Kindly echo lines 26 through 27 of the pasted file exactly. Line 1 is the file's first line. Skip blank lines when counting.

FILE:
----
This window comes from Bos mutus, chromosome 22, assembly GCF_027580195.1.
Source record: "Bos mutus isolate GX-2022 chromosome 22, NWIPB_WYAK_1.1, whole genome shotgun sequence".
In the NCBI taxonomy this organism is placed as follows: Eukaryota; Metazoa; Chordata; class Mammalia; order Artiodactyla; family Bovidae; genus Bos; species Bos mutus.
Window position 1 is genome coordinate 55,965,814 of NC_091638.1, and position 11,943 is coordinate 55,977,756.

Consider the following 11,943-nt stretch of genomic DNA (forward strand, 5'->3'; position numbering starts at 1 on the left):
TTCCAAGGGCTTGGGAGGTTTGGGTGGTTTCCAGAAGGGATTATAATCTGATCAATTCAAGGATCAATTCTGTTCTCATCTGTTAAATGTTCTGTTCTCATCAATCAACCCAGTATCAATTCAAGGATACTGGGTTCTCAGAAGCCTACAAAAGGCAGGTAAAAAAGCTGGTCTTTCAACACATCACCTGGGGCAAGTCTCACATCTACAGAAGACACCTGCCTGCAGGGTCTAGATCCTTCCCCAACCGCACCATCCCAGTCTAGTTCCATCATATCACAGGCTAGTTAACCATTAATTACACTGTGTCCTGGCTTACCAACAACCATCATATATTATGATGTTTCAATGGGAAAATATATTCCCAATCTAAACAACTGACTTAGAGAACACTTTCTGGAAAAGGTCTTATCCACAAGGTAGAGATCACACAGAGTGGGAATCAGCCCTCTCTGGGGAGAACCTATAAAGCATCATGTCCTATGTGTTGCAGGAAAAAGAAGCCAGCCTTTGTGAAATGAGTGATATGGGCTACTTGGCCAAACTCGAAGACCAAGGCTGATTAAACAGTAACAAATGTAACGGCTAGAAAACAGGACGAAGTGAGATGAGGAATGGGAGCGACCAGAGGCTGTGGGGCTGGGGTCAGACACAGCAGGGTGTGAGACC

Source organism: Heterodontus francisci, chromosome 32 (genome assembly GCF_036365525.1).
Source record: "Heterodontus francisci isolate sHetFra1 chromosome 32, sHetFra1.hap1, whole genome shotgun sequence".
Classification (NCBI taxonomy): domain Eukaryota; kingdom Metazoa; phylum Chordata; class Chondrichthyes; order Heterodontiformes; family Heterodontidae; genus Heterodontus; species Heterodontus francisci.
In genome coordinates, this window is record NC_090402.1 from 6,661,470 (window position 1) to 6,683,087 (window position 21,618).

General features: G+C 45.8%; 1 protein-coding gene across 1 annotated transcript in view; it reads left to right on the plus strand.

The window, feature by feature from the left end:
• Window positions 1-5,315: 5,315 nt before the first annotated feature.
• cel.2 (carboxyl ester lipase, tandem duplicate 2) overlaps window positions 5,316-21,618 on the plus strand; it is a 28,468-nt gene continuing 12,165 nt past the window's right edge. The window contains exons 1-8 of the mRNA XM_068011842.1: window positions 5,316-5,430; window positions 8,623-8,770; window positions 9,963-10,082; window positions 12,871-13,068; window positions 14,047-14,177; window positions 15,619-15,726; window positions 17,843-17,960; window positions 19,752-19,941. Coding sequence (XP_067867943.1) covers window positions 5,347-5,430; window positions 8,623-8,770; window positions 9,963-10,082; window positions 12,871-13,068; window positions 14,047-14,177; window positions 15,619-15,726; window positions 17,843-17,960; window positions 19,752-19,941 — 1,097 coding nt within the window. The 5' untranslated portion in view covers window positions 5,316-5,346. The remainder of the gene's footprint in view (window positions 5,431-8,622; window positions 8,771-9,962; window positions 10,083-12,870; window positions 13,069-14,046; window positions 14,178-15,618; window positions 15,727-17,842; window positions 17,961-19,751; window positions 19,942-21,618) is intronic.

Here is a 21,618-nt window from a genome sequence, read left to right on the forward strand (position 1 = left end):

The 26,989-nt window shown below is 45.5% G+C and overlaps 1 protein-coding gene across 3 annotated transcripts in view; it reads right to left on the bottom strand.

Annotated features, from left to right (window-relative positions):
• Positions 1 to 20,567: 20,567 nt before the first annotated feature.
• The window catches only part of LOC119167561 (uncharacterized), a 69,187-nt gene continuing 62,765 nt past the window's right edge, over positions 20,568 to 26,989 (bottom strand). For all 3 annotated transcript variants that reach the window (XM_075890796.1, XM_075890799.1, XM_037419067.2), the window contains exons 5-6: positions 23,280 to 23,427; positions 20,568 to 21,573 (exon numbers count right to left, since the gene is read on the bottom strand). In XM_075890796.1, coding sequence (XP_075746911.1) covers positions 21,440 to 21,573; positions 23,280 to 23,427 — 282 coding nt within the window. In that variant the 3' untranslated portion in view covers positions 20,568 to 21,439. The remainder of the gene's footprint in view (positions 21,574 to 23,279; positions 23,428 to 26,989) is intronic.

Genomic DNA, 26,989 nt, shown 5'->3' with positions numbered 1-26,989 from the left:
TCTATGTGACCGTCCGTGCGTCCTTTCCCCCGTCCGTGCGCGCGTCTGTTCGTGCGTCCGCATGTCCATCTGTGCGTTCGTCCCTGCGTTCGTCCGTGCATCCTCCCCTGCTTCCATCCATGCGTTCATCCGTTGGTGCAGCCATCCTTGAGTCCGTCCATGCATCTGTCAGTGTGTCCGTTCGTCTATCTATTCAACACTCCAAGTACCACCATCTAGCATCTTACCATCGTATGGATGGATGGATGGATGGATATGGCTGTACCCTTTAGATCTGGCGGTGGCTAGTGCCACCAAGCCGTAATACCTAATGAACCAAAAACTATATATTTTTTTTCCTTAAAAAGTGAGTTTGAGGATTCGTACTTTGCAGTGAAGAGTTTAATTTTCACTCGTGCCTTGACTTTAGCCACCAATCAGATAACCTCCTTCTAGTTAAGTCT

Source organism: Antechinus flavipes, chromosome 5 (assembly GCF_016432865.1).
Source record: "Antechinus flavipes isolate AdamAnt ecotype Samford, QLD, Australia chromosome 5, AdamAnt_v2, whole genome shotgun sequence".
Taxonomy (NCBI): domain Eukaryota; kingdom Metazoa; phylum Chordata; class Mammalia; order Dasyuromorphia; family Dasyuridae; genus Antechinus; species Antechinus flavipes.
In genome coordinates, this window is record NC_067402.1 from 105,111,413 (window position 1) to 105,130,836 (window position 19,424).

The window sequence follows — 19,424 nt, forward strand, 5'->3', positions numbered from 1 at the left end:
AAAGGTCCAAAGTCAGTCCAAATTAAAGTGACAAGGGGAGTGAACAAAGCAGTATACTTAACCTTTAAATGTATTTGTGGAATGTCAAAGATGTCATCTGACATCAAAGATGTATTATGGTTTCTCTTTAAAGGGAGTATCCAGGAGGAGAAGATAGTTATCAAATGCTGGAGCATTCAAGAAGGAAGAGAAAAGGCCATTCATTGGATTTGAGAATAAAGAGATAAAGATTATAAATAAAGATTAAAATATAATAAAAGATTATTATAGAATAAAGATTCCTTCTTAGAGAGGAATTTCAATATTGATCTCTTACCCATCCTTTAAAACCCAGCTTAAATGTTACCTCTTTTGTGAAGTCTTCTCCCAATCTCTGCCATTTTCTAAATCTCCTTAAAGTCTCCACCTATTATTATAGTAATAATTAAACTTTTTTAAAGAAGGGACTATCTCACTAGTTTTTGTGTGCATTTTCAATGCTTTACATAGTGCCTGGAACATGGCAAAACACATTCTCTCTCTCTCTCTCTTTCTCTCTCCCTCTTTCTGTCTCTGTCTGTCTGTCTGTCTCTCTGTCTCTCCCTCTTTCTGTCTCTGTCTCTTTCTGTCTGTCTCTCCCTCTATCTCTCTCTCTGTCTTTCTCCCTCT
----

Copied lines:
The window sequence follows — 19,424 nt, forward strand, 5'->3', positions numbered from 1 at the left end:
AAAGGTCCAAAGTCAGTCCAAATTAAAGTGACAAGGGGAGTGAACAAAGCAGTATACTTAACCTTTAAATGTATTTGTGGAATGTCAAAGATGTCATCTGACATCAAAGATGTATTATGGTTTCTCTTTAAAGGGAGTATCCAGGAGGAGAAGATAGTTATCAAATGCTGGAGCATTCAAGAAGGAAGAGAAAAGGCCATTCATTGGATTTGAGAATAAAGAGATAAAGATTATAAATAAAGATTAAAATATAATAAAAGATTATTATAGAATAAAGATTCCTTCTTAGAGAGGAATTTCAATATTGATCTCTTACCCATCCTTTAAAACCCAGCTTAAATGTTACCTCTTTTGTGAAGTCTTCTCCCAATCTCTGCCATTTTCTAAATCTCCTTAAAGTCTCCACCTATTATTATAGTAATAATTAAACTTTTTTAAAGAAGGGACTATCTCACTAGTTTTTGTGTGCATTTTCAATGCTTTACATAGTGCCTGGAACATGGCAAAACACATTCTCTCTCTCTCTCTCTTTCTCTCTCCCTCTTTCTGTCTCTGTCTGTCTGTCTGTCTCTCTGTCTCTCCCTCTTTCTGTCTCTGTCTCTTTCTGTCTGTCTCTCCCTCTATCTCTCTCTCTGTCTTTCTCCCTCT